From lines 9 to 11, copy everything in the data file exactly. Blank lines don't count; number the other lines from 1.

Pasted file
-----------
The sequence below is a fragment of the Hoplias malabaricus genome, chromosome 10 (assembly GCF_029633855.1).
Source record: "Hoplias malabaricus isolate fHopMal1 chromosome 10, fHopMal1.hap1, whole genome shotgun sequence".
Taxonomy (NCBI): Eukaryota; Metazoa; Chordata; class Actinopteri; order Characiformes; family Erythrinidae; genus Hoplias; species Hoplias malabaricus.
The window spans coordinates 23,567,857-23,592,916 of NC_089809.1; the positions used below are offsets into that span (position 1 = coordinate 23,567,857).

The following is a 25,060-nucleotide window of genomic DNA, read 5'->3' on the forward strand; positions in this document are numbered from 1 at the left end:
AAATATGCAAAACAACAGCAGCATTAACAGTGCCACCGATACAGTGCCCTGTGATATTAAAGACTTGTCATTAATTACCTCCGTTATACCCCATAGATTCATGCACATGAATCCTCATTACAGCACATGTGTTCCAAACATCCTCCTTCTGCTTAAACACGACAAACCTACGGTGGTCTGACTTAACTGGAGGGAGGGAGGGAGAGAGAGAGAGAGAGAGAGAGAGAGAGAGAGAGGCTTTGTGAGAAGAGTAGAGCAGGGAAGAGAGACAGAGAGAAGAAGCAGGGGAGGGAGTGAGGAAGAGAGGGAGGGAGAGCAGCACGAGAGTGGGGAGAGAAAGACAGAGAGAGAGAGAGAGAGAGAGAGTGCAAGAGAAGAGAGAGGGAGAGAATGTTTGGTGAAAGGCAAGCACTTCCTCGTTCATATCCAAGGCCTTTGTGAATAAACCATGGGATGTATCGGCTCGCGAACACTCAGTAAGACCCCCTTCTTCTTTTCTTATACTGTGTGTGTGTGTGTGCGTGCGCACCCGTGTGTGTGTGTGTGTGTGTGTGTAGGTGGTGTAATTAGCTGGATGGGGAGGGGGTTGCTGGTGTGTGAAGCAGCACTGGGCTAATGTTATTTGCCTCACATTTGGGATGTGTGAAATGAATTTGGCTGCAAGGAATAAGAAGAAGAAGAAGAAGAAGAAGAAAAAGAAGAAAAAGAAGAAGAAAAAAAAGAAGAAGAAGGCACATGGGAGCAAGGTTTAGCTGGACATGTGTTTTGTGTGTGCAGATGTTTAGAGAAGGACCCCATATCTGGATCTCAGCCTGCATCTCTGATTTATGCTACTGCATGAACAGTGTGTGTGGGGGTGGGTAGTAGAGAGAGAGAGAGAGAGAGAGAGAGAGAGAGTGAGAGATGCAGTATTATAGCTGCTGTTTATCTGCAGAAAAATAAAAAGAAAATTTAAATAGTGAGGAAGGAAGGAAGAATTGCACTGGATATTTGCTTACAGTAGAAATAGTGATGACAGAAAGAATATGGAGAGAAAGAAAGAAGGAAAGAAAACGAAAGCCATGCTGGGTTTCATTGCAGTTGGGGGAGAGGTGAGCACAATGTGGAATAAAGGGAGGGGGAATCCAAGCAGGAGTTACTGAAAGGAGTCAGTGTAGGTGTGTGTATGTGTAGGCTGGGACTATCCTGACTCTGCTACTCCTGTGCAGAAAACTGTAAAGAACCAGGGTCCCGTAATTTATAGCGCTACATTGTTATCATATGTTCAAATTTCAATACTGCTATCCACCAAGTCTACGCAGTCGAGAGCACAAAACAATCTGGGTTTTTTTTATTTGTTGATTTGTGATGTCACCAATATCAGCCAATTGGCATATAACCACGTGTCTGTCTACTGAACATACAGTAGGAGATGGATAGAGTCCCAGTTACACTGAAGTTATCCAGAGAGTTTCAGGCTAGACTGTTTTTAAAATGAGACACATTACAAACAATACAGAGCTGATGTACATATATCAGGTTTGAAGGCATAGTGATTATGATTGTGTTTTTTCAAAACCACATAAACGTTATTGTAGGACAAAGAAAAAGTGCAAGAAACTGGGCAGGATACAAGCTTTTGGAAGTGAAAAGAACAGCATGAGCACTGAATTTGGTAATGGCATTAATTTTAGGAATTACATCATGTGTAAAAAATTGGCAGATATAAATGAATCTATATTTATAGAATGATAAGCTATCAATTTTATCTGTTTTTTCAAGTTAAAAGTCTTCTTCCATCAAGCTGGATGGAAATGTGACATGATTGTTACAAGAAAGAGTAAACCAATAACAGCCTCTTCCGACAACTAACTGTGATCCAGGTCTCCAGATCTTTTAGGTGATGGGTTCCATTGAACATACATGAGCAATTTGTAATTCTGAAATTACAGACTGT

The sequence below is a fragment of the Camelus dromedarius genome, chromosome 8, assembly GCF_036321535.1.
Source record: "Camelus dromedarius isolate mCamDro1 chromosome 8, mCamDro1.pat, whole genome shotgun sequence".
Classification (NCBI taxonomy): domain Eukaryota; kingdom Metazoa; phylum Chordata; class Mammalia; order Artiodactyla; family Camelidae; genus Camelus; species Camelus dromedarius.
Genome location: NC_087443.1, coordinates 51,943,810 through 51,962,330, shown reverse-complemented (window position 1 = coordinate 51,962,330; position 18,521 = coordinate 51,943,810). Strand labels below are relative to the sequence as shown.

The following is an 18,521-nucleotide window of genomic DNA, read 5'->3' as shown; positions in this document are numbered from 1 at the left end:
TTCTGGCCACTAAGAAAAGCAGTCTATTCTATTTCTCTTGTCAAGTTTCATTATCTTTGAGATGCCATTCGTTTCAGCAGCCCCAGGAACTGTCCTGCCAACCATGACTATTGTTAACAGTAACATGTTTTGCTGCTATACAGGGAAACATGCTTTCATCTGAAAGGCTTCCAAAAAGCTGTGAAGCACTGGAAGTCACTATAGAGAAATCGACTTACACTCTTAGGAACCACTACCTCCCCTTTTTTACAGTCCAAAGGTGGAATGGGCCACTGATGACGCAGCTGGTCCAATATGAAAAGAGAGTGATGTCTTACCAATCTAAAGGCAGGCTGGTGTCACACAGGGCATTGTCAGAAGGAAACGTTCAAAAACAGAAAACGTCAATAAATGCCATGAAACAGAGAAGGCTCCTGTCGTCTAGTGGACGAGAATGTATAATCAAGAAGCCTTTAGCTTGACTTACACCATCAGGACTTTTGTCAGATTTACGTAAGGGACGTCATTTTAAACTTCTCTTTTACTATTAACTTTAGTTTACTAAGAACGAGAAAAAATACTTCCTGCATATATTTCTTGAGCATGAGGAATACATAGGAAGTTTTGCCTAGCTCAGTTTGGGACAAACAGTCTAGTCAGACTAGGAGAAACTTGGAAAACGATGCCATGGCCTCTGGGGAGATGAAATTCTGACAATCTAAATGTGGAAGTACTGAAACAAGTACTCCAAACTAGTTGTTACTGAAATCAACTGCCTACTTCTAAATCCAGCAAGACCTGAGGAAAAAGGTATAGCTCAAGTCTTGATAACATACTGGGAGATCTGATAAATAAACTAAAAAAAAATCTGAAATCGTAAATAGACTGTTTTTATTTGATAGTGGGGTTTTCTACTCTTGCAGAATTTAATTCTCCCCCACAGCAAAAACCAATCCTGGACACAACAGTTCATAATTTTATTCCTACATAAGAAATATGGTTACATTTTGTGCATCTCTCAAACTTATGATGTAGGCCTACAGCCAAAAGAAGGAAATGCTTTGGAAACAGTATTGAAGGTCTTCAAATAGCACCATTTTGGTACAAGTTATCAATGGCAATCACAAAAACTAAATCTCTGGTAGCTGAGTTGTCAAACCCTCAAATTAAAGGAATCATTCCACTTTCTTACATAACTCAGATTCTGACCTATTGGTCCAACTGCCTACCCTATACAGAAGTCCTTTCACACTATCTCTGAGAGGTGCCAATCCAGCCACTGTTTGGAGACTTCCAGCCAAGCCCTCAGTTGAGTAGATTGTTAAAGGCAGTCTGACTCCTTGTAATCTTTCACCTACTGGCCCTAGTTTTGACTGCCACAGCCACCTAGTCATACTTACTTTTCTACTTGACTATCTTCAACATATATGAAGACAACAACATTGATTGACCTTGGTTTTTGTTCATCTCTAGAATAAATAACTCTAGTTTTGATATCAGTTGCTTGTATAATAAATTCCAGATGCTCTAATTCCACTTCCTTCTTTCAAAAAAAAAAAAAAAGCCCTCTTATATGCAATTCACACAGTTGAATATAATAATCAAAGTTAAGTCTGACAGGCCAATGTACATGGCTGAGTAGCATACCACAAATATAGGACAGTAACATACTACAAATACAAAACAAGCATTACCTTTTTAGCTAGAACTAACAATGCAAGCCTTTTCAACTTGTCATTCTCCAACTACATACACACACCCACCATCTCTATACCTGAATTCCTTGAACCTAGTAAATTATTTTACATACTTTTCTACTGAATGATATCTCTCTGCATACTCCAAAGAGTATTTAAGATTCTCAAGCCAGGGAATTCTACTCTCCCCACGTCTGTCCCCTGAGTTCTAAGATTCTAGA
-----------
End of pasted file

Classification (NCBI taxonomy): domain Eukaryota; kingdom Metazoa; phylum Chordata; class Mammalia; order Artiodactyla; family Camelidae; genus Camelus; species Camelus dromedarius.
Genome location: NC_087443.1, coordinates 51,943,810 through 51,962,330, shown reverse-complemented (window position 1 = coordinate 51,962,330; position 18,521 = coordinate 51,943,810). Strand labels below are relative to the sequence as shown.

The following is an 18,521-nucleotide window of genomic DNA, read 5'->3' as shown; positions in this document are numbered from 1 at the left end: